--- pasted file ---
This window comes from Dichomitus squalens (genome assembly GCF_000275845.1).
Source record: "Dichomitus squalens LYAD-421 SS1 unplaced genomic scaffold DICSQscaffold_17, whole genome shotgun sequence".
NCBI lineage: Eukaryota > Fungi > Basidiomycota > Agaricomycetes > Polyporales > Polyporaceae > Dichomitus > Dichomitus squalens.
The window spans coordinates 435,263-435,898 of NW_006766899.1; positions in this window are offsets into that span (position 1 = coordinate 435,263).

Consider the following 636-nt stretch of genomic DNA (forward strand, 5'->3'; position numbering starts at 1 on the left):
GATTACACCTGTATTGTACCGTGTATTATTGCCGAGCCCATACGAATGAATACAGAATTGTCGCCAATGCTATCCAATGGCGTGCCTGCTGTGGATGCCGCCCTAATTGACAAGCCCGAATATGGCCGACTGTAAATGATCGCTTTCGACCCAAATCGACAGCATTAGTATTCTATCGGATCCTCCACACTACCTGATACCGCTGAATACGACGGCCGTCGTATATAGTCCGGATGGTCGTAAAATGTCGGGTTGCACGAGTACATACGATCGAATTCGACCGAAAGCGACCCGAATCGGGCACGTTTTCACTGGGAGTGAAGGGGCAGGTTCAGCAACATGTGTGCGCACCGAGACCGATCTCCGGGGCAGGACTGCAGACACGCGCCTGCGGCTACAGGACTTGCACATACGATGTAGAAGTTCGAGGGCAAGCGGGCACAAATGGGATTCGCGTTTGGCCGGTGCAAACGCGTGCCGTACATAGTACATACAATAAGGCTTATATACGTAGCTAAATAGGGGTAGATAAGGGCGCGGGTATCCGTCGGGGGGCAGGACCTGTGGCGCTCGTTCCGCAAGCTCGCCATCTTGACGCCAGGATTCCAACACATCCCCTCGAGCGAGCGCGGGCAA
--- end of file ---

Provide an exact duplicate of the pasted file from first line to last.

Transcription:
This window comes from Dichomitus squalens (genome assembly GCF_000275845.1).
Source record: "Dichomitus squalens LYAD-421 SS1 unplaced genomic scaffold DICSQscaffold_17, whole genome shotgun sequence".
NCBI lineage: Eukaryota > Fungi > Basidiomycota > Agaricomycetes > Polyporales > Polyporaceae > Dichomitus > Dichomitus squalens.
The window spans coordinates 435,263-435,898 of NW_006766899.1; positions in this window are offsets into that span (position 1 = coordinate 435,263).

Consider the following 636-nt stretch of genomic DNA (forward strand, 5'->3'; position numbering starts at 1 on the left):
GATTACACCTGTATTGTACCGTGTATTATTGCCGAGCCCATACGAATGAATACAGAATTGTCGCCAATGCTATCCAATGGCGTGCCTGCTGTGGATGCCGCCCTAATTGACAAGCCCGAATATGGCCGACTGTAAATGATCGCTTTCGACCCAAATCGACAGCATTAGTATTCTATCGGATCCTCCACACTACCTGATACCGCTGAATACGACGGCCGTCGTATATAGTCCGGATGGTCGTAAAATGTCGGGTTGCACGAGTACATACGATCGAATTCGACCGAAAGCGACCCGAATCGGGCACGTTTTCACTGGGAGTGAAGGGGCAGGTTCAGCAACATGTGTGCGCACCGAGACCGATCTCCGGGGCAGGACTGCAGACACGCGCCTGCGGCTACAGGACTTGCACATACGATGTAGAAGTTCGAGGGCAAGCGGGCACAAATGGGATTCGCGTTTGGCCGGTGCAAACGCGTGCCGTACATAGTACATACAATAAGGCTTATATACGTAGCTAAATAGGGGTAGATAAGGGCGCGGGTATCCGTCGGGGGGCAGGACCTGTGGCGCTCGTTCCGCAAGCTCGCCATCTTGACGCCAGGATTCCAACACATCCCCTCGAGCGAGCGCGGGCAA